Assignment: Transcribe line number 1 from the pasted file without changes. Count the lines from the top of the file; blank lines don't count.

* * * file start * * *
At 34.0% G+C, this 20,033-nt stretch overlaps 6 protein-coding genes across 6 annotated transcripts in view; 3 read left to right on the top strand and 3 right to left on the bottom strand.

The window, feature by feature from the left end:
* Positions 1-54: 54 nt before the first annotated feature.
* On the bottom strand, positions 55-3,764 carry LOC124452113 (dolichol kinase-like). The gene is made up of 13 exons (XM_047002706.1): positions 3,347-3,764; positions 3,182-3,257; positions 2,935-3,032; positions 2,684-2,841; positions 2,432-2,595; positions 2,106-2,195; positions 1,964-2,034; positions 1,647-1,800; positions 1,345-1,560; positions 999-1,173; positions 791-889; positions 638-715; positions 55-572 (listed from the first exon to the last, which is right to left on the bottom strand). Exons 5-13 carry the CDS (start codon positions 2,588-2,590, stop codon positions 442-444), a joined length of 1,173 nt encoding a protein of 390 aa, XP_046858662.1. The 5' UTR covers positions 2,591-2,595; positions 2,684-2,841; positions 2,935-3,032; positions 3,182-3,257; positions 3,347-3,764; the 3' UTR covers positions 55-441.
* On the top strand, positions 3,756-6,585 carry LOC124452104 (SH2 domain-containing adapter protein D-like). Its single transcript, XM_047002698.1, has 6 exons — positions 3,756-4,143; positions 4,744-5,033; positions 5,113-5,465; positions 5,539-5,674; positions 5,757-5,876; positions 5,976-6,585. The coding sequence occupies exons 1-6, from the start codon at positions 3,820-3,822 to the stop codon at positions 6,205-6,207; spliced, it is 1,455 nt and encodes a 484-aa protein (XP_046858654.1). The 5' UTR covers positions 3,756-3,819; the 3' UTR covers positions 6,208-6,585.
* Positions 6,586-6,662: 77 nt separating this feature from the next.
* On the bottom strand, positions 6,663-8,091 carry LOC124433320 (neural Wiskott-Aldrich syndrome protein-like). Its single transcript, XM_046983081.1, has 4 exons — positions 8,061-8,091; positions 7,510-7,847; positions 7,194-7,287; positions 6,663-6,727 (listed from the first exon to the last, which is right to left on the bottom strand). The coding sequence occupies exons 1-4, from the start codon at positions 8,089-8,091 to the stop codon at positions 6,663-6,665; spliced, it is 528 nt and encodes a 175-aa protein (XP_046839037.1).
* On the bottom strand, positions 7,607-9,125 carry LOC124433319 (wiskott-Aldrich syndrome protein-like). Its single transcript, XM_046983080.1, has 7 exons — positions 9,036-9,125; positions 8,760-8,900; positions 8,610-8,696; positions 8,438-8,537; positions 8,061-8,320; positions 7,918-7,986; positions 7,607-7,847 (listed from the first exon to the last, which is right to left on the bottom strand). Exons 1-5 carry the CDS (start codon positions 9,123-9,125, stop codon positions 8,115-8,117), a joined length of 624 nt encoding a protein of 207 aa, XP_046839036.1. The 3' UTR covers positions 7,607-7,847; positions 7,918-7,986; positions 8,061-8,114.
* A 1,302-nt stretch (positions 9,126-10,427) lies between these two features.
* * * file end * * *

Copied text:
At 34.0% G+C, this 20,033-nt stretch overlaps 6 protein-coding genes across 6 annotated transcripts in view; 3 read left to right on the top strand and 3 right to left on the bottom strand.